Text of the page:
Plaintiffs Arthur Sheridan and Barbara Sheridan, owners of sound recordings made before 1972, brought New Jersey law copyright infringement claims against iHeartMedia for broadcasting those recordings without authorization and without compensating the sound recording owners. The Copyright Act of 1976 does not apply to pre-1972 sound recordings. Copyright owners for pre-1972 have brought state law copyright infringement claims in several states, arguing that state statutory and common law governs the rights attached to pre-1972 sound recordings. iHeartMedia moved to stay the New Jersey proceeding against it, pending the outcomes of similar cases pending in the Second, Ninth and Eleventh Circuits. The district court granted iHeartMedia’s motion to stay. I posted on this topic in Flo and Eddie Goes for the Two Coast Punch Against Sirius XM.
The district court recapped the current status of the Flo & Eddie cases.
Courts have reached differing conclusions about Flo & Eddie’s claims under the laws of the various states. The Southern District of New York denied Sirius XM Radio’s motion for summary judgment and found, on an issue of first impression, that New York common law provides Pre-1972 Recording owners with the exclusive rights to reproduce and publicly perform their Recordings. Flo & Eddie, Inc. v. Sirius XM Radio, Inc., 62 F. Supp. 3d 325, 338 (S.D.N.Y. 2014), appeal pending, No. 15-1164 (2d Cir.). The Central District of California granted summary judgment against Sirius XM Radio and denied a motion to dismiss filed by Pandora, finding that a California statute governing Pre-1972 Recordings provides owners with the exclusive right to publicly perform, but not to reproduce, their Recordings. Flo & Eddie, Inc. v. Pandora Media, Inc., 2015 U.S. Dist. LEXIS 70551, at *18-29 (C.D. Cal. Feb. 23, 2015), appeal pending, No. 15-55287 (9th Cir.); Flo & Eddie, Inc. v. Sirius XM Radio, Inc., 2014 U.S. Dist. LEXIS 139053, at *6-27 (C.D. Cal. Sept. 22, 2014). The Southern District of Florida, however, granted summary judgment for Sirius XM Radio. The court held that that Florida common law does not provide Pre-1972 Recording owners with exclusive rights to public performance of their Recordings and that the ‘buffer’ copies of Recordings alleged in the complaint do not constitute unlawful reproductions, and declined to hold whether Florida common law provides Pre-1972 Recording owners with exclusive rights to reproduce their Recordings. Flo & Eddie, Inc. v. Sirius XM Radio, Inc., 2015 U.S. Dist. LEXIS 80535, 2015 WL 3852692, at *5-6 (S.D. Fla. June 22, 2015), appeal pending, No. 15-13100 (11th Cir.). Appeals of these decisions are pending before the Second, Ninth, and Eleventh Circuits, respectively.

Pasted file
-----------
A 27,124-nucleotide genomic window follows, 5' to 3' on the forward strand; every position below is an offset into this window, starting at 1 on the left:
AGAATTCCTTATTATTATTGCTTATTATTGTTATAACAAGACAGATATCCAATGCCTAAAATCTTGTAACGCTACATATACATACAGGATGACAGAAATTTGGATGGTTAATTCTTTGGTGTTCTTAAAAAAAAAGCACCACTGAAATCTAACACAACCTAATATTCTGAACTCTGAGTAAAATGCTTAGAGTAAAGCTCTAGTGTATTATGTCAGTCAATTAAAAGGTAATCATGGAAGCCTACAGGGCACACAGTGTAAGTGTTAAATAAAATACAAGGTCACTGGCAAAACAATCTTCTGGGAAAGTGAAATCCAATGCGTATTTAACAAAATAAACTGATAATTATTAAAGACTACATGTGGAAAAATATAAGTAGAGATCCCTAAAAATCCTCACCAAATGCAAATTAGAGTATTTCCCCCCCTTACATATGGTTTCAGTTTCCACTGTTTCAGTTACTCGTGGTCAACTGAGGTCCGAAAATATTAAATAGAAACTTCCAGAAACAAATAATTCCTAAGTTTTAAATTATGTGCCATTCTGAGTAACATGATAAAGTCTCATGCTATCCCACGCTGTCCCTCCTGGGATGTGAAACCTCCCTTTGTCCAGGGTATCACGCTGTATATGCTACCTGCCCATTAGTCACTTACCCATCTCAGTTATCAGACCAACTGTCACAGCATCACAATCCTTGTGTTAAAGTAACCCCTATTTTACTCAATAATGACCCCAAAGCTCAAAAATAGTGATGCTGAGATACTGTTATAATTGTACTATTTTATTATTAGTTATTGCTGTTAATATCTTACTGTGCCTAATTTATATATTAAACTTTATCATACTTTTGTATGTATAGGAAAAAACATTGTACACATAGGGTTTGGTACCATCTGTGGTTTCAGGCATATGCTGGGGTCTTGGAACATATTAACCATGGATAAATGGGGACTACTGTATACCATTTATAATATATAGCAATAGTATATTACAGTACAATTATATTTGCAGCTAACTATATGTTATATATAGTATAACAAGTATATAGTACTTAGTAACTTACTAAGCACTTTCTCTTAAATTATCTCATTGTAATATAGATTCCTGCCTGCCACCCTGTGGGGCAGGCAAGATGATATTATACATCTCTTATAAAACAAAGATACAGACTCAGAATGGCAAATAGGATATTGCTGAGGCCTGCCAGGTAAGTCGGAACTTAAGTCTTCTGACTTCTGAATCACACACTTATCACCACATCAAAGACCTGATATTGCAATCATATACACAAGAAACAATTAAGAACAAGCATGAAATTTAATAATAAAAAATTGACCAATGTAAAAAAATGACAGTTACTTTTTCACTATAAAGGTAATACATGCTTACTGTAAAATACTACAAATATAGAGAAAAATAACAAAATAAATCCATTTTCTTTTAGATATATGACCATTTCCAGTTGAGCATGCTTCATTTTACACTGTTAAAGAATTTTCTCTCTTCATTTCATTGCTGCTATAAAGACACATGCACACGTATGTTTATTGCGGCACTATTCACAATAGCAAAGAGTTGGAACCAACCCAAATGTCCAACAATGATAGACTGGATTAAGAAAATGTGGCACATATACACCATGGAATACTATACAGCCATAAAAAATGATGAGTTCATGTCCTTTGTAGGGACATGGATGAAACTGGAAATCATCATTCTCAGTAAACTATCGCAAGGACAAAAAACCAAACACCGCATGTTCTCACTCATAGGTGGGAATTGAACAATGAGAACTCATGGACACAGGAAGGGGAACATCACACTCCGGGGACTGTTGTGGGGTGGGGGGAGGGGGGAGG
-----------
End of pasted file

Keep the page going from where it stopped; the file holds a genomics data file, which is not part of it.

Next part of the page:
(Opinion pdf pages 4 – 5).
The district court in the Sheridan v. iHeartMedia case decided to grant the stay because staying the case would cause minimal harm to the parties, be relatively short, simplify issues and promote judicial economy.
Most importantly, the Court finds that staying this case until the Second, Ninth, and Eleventh Circuits have ruled on related cases will more likely than not simplify the issues presented here and promote judicial economy. While the parties here are not involved in the Flo & Eddie cases, the defendants in the Sheridans’ parallel action in this Court, Sirius XM Radio and Pandora, are. The Sheridan Plaintiffs and Defendant iHeartMedia are also involved in related actions in the Southern District of New York and the Central District of California that have already been stayed pending resolution of the Flo & Eddie actions. Judicial economy weighs in favor of coordinating the schedules of the two cases pending before this Court with each other, the cases between the parties in other districts, and the Flo & Eddie cases involving the same defendants.
In this case, judicial economy weighs in favor of letting the several Courts of Appeals ‘simplify the issues’ raised here by Plaintiffs. It appears that the question of whether New Jersey common law grants Plaintiffs exclusive rights over the public performances and the appropriation of profits from Pre-1972 Recordings is one of first impression. Given the lack of New Jersey case law on the issue, it is unsurprising that both parties rely upon the Flo & Eddie district court decisions, including sections interpreting similar state law questions, as persuasive authority in their motion to dismiss briefing. The Second, Ninth, and Eleventh Circuit rulings in the Flo & Eddie cases may reverse the holdings that both parties currently cite. Again, while these decisions would not bind this Court, judicial economy favors granting a stay instead of relying on submissions that advance cases which may be overruled.
(Opinion pdf pages 8 – 10).
This case is Sheridan v. iHeartMedia, Inc., Civ. No. 15-cv-7574 (WHW)(CLW), U.S. District Court, District of New Jersey.